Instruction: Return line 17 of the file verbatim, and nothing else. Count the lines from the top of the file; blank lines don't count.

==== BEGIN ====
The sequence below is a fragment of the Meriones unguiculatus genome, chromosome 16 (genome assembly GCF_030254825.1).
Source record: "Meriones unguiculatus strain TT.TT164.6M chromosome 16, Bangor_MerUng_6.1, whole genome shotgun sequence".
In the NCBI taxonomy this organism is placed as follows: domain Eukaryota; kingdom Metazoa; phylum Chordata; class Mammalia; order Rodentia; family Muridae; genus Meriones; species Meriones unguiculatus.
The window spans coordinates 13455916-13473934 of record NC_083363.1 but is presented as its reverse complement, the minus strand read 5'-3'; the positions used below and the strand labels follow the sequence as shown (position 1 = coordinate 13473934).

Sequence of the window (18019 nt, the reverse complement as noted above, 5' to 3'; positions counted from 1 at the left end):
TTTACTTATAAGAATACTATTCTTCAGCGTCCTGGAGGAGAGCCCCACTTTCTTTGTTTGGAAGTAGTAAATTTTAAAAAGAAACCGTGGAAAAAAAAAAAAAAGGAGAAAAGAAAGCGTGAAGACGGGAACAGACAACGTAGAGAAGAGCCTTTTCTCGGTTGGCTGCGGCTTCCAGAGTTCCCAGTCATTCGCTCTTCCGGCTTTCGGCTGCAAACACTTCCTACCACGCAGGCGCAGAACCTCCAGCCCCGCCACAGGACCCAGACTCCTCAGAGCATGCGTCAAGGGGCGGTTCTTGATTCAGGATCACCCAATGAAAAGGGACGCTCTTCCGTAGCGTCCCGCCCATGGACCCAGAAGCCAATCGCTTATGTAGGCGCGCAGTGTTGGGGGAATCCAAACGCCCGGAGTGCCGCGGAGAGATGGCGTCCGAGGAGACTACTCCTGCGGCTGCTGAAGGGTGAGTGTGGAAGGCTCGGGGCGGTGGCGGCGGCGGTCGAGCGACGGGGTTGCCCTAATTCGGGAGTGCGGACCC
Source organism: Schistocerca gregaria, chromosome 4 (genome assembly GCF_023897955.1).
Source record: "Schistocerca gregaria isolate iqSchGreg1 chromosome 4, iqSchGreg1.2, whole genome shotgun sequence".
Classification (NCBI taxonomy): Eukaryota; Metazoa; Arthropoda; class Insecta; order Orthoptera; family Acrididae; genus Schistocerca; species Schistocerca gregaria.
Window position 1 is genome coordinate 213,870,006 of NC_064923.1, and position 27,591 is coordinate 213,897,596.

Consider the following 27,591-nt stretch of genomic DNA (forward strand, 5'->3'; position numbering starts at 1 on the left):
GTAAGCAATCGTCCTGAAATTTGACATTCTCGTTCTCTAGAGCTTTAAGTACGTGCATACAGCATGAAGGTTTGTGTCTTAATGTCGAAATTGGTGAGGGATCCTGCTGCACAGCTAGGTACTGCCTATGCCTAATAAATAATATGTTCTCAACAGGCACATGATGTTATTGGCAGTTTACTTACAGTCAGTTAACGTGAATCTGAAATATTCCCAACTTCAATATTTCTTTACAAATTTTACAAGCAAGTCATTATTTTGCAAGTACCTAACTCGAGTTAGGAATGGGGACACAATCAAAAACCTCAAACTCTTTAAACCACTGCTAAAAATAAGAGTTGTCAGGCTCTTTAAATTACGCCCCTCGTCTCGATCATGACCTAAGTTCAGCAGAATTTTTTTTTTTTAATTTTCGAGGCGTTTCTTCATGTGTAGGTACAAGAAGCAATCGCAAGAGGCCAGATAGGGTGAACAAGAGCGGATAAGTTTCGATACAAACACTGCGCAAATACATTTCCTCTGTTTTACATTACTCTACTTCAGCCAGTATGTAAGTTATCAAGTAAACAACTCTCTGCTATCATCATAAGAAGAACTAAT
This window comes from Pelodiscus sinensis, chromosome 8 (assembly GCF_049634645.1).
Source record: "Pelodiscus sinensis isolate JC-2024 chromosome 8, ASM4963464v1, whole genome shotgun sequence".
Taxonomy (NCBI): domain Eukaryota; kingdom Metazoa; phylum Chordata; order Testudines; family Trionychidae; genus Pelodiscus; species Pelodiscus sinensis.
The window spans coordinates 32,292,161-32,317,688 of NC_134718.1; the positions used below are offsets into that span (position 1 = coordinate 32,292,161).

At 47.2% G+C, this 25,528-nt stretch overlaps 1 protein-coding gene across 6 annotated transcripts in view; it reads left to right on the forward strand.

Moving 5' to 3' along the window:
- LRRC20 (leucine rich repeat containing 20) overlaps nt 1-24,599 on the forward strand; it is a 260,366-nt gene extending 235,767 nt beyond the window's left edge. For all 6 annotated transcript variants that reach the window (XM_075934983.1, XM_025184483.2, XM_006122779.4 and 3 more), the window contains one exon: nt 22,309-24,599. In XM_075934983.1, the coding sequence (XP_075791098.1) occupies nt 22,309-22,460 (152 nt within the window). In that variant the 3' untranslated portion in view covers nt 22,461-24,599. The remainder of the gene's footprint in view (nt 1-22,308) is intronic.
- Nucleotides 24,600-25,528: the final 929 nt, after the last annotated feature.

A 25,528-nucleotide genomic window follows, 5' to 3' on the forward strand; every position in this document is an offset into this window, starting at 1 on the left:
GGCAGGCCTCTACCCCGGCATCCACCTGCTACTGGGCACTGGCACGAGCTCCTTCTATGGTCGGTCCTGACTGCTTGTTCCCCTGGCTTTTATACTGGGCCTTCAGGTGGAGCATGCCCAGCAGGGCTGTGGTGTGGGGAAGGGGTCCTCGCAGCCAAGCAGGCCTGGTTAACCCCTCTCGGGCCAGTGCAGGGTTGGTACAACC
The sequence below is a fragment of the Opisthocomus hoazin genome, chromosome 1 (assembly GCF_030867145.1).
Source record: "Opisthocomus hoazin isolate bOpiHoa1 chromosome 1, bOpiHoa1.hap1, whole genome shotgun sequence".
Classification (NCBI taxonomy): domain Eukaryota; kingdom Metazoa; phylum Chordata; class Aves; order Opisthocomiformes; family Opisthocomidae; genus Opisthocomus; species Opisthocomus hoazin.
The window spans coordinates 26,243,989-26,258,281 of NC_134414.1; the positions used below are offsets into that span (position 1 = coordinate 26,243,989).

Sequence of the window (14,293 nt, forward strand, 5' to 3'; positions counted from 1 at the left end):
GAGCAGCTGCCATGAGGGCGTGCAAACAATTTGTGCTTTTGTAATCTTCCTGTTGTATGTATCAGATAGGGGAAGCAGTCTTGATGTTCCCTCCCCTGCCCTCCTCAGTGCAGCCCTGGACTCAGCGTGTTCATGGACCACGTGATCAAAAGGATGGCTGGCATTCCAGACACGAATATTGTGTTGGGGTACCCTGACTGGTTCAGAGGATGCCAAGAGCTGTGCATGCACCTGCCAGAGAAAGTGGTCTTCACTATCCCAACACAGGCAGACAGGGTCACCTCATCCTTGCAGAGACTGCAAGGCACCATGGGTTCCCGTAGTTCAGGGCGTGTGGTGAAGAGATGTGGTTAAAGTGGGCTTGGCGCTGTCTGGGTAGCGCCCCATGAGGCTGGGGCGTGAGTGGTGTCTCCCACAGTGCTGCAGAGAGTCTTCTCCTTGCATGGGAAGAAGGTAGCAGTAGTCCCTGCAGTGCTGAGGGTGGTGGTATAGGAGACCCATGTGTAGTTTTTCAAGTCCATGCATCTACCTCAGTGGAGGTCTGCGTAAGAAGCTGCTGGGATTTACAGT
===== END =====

At 47.2% G+C, this 25,528-nt stretch overlaps 1 protein-coding gene across 6 annotated transcripts in view; it reads left to right on the forward strand.